‘Demoqratia’, indeed

By Ramzy Baroud

So this is how democracy works? In 2004, France banned headscarves and school principals chased after young, defiant Muslim girls who continued to cover their heads in school. Now, following a national referendum, Switzerland has banned the construction of minarets because minarets also somehow symbolise oppression.

Thanks to the dedicated action of the far-right Swiss People’s Party, the Alpine skies will be free from the snaking menace that would spread intolerance and taint the splendor of Swiss architecture.

In between these two peculiar events, the targeting of Muslims in Western countries and the subjugation of Muslim nations all over the world has never ceased. Moreover, the collective targeting of small or large Muslim communities in Western countries, and the deliberate abuse and degradation of Muslim individuals and of Islamic symbols never ceased either.

Bizarrely, most of these actions have been done through “democratic” channels and justified as being done in the name of democracy, on the basis of upholding the principles of secularism and Western values.

I remember when the word democracy used to resonate loudly among Arabs and Muslims around the world. The more they were denied it, the more they yearned for it. University campuses in Cairo, Gaza and Karachi took their student union elections very seriously. Innocent blood was spilled in clashes around campuses as students desperately tried to express their right to vote, to speak out and to assemble.

Those were the days, when “ad demoqratia” (Arabic for democracy) was the buzzword in the Middle East and beyond. Even Palestinian political prisoners held their elections, ever so faithfully, surrounded by highly fortified towers and under the deriding gaze of armed men in the unforgiving heat of the Naqab Desert.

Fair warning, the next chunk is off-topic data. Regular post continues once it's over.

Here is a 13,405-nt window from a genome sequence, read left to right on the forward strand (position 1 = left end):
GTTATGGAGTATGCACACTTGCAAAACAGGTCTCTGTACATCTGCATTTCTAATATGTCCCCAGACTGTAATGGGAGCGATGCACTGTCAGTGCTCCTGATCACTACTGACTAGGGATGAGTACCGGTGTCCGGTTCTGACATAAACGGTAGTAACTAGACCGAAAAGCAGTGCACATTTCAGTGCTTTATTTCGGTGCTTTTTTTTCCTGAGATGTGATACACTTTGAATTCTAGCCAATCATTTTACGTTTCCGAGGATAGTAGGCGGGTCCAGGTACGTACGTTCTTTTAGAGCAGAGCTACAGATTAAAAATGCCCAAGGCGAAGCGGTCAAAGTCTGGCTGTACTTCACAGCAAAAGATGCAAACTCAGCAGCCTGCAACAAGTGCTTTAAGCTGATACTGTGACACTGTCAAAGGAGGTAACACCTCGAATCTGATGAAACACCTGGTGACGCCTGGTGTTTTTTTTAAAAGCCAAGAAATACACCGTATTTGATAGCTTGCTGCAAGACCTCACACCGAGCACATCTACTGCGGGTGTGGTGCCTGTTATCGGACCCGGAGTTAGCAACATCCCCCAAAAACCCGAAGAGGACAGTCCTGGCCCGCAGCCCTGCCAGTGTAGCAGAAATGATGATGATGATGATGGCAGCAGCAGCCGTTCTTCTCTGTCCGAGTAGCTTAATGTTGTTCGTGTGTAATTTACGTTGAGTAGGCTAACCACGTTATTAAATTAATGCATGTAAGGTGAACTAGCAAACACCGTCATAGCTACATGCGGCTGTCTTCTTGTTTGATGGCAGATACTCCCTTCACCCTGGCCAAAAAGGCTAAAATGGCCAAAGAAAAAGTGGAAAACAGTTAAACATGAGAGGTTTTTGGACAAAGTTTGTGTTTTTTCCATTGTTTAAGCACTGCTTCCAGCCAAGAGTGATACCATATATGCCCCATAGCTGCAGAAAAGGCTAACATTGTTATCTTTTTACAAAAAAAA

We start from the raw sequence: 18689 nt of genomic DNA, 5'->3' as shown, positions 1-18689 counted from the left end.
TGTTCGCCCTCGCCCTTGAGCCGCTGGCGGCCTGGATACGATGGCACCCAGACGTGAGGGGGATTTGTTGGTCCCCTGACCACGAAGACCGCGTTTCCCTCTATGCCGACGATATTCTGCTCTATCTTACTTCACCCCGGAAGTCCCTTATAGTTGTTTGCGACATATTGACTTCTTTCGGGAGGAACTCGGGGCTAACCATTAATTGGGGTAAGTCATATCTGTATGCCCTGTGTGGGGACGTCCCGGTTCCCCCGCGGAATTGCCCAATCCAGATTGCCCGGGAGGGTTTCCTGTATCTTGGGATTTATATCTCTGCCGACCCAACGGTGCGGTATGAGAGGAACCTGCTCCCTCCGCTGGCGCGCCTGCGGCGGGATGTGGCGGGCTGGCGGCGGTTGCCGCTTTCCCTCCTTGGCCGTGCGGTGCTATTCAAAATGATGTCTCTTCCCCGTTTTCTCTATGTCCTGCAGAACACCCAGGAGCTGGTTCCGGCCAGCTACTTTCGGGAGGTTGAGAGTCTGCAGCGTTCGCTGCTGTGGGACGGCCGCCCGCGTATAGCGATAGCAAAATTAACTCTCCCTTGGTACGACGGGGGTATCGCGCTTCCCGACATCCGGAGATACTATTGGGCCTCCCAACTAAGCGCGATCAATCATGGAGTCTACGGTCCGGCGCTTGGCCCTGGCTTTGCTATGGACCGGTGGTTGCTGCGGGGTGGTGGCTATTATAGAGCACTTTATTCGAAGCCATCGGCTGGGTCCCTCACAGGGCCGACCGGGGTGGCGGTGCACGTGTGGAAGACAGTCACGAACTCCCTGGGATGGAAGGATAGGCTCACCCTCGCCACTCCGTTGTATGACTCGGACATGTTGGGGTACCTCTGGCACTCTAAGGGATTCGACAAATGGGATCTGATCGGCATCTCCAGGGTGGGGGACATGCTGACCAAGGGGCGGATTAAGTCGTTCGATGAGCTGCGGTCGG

Arab and Muslim masses were so keen on democracy that there was a near consensus that democracy, although a Western conception, could be distinguished from the many ills invited by Western interventions, imperialism and wars that scarred and continued to impair the collective Muslim psyche.

An entire school of Muslim thought was established around the concept that democracy and Islam are very much compatible. Such a notion goes back to Egypt’s Azharite scholar Rifa’a Al Tahtawi who argued in the first half of the 19th century that the principles of European modernity were compatible with Islam.

“Al Tahtawi’s work influenced the philosopher Muhammad Abduh (1849-1905), another Azharite who is often described as the founder of Islamic modernism, which is captured in his statement that in Europe he found Islam without Muslims, while in Egypt he found Muslims without Islam,” wrote German anthropologist Frank Fanselow.

If one sets prejudices aside to ponder this for a moment, one realises the intellectual valour it takes to consider and even embrace commonalities with the very powers that have inflicted so much harm and fear.

Even in their darkest, least proud moments, Muslim intellectuals and nations displayed impressive open mindedness. They are hardly ever credited for that.